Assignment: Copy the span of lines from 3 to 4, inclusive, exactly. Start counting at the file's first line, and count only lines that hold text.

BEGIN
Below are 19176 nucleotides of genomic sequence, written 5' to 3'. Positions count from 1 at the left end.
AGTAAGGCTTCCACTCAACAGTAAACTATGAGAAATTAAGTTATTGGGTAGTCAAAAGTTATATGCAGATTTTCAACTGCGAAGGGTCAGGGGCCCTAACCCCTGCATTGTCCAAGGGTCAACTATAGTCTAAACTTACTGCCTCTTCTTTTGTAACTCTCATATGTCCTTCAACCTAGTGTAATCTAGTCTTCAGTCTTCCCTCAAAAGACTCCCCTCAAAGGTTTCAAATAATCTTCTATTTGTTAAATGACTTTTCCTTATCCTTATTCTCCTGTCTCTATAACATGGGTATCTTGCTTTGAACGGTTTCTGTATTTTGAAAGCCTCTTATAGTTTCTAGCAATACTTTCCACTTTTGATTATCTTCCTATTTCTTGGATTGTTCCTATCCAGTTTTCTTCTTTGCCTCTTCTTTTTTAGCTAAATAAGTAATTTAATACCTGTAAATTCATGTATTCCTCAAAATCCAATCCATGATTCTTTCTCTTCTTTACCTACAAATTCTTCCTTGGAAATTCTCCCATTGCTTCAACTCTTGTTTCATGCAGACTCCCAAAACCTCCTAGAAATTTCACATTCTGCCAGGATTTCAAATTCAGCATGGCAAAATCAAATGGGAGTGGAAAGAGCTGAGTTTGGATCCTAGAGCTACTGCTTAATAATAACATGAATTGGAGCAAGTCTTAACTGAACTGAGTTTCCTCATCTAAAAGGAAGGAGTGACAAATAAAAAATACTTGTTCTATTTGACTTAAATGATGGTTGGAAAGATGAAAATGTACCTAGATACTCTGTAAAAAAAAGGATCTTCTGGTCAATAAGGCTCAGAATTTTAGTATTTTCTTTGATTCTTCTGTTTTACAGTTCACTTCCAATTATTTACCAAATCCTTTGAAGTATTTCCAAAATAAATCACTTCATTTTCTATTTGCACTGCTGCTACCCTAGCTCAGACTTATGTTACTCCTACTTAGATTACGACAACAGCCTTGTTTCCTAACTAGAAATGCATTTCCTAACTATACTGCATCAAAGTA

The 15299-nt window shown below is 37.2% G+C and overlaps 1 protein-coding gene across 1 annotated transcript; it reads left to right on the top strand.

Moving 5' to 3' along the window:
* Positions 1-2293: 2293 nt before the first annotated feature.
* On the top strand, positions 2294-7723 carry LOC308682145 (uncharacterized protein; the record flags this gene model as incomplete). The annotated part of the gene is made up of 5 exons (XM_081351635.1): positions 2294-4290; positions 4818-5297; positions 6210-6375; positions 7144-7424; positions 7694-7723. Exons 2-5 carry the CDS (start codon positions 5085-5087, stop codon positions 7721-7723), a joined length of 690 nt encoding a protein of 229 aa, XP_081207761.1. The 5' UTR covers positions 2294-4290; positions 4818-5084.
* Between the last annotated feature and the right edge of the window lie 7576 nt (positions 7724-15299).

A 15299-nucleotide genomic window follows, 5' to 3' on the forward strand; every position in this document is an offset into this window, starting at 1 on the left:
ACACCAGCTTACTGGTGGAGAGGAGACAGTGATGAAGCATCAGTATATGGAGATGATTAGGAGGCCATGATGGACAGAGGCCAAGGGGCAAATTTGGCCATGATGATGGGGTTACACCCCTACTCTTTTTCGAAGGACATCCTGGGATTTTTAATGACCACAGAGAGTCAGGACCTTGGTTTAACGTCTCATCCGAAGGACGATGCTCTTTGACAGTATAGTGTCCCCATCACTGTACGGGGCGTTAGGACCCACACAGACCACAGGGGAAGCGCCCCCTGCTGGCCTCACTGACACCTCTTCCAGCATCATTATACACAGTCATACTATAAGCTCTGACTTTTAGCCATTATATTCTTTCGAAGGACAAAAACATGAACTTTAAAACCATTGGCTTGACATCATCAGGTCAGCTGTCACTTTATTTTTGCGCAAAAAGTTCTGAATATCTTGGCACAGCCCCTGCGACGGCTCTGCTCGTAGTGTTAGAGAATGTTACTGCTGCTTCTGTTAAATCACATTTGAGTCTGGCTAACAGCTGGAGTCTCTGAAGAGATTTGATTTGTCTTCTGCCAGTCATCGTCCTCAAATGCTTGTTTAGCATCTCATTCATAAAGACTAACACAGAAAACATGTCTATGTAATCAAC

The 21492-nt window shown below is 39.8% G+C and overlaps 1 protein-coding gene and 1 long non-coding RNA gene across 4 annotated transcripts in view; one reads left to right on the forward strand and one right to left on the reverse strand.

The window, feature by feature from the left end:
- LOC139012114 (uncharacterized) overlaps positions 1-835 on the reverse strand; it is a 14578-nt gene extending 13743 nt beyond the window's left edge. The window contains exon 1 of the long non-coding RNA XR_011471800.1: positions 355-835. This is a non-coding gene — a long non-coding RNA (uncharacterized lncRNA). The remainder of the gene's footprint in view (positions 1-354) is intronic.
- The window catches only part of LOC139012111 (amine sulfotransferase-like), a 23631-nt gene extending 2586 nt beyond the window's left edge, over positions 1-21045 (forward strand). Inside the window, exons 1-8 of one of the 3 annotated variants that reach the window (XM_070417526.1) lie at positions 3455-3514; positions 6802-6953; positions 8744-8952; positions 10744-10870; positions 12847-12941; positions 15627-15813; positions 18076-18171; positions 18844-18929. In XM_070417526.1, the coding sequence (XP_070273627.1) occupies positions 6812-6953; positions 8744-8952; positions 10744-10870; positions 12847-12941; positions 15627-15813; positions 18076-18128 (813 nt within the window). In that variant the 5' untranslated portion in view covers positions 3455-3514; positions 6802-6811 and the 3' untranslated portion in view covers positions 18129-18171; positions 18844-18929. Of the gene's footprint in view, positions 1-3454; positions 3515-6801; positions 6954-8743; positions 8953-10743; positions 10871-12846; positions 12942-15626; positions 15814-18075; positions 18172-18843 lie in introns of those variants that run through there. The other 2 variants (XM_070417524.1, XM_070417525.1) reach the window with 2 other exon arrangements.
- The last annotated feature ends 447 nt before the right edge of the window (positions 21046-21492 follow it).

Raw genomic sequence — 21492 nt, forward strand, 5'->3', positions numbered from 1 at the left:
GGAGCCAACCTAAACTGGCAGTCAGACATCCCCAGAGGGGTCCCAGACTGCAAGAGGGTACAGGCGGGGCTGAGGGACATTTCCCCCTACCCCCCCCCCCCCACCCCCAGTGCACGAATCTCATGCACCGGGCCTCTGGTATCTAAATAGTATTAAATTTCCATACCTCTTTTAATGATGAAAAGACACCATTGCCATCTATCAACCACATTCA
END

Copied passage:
The 15299-nt window shown below is 37.2% G+C and overlaps 1 protein-coding gene across 1 annotated transcript; it reads left to right on the top strand.

Moving 5' to 3' along the window: